Tapping the HES (crank sensor)back and forth to see if timing was why it was running badly proved only that it would fail to start easier when not fully advanced. It still ran for the 10 to 20 seconds before sputtering out.

    I drained/siphoned the fuel tank for what has got to be the 20th time for this project, because I had to bleed the brakes through the ABS system. The ABS system had to be removed because that is actually an easier way to get to the fuel pressure regulator (you know, the one that never breaks). The brake fluid was nasty, so It was a good thing to get it flushed. The recommended method to get to the pressure regulator is to remove darn near the whole rear of the bike, swingarm included. Yeah, no.

    Upon removal of the tank and opening the fuel pump cover for the umpteenth time, I changed the fuel filter even though the old filter was clear.
    I left the cheapie fuel pump in there, because it would have been a pain in the butt to change it back to the old one (I am such an idiot). But it sure did pump and flow gas when tested. Does anyone know the other number for the Ford pump that works for the BMW Bosch pump that is priced like it is made out of baby organs?

    After reinstalling the tank, connecting the hoses (correctly) and filling the tank again.... Same sequence.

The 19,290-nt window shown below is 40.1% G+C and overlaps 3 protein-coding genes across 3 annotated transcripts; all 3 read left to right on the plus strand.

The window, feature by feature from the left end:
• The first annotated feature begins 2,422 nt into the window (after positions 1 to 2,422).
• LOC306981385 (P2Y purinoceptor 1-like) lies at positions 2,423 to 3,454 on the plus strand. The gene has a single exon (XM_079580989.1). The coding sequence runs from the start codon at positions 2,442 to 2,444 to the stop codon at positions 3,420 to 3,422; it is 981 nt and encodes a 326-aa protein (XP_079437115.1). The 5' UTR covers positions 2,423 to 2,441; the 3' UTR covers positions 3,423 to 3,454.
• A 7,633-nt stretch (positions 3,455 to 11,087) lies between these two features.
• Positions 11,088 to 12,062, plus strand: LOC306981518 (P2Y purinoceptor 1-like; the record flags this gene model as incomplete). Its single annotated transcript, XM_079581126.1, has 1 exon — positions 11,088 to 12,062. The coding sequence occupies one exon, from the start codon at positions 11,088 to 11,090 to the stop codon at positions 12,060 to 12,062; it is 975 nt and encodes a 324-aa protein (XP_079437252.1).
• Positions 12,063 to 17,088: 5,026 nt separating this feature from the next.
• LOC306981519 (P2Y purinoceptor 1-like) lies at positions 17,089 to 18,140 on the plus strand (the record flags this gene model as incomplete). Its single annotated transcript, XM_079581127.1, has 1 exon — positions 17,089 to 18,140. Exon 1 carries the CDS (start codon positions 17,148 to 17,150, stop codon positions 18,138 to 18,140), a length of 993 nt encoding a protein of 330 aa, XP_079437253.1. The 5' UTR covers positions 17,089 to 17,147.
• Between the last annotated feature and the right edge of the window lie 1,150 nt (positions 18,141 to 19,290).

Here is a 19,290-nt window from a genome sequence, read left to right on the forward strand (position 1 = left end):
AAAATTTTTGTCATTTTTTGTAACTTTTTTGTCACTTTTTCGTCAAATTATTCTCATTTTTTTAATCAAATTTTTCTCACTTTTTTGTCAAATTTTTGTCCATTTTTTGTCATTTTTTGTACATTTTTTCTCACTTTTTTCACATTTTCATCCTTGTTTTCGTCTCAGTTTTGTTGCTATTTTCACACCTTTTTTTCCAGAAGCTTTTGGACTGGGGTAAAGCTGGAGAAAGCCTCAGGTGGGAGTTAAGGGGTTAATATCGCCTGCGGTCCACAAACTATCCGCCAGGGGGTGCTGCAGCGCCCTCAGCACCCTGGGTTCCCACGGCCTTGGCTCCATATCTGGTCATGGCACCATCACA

It runs for 10 to 20 seconds or so, then peters out. I can rev the engine, but it really takes finesse to get it near 3k rpm. and then it stalls out.

    I did notice that the engine seemed to warm up pretty quickly, especially the pipes that branded the inside of my left wrist whilst I was finagling the HES.
    "Hot", I could hear my mother's voice from about 1966. Only the expletives I exclaimed were louder than the sizzle of fresh wrist meat on the right head pipe.
    Next project was to put old fuel pump goes back in. I don't trust the Chinese pump that is in it.

    Defeated, I pointed the GMC North up US1 to the house, where less (hopefully) recalcitrant motorbikes awaited my arrival so I could be mocked by them.

    First up was the almost completed 1970 Honda Cl450. The bike that has tried to kill me twice. Get it all dialed in, roll it off the lift, then WHAAAAAAA WHAAAAAAAAAA!, the throttles magically pinned themselves. Well, the tach works. Good thing I routed those cables according to Soichiro Honda's specifications. After rerouting, all is well. Some small punchlist items, and it is done.

    Next up was a 94 Honda PC800 that thinks it is a Harley. Whenever you turned it off, it left a puddle of oil. Started with a few drips and the more it got ridden, the more it leaked. Fellow PC800 owners are ripe with horror stories about mysterious oil leaks that are impossible to repair, mostly because the labor charge to remove all the bodywork is twice what any 6 PC800s are worth. The bike has been sitting in its puddle for months; because I had too many other things going on (I do have a company to run), and I really didn't want to immerse myself in that bike when I had others to get ready for spring. Yep, call me lazy.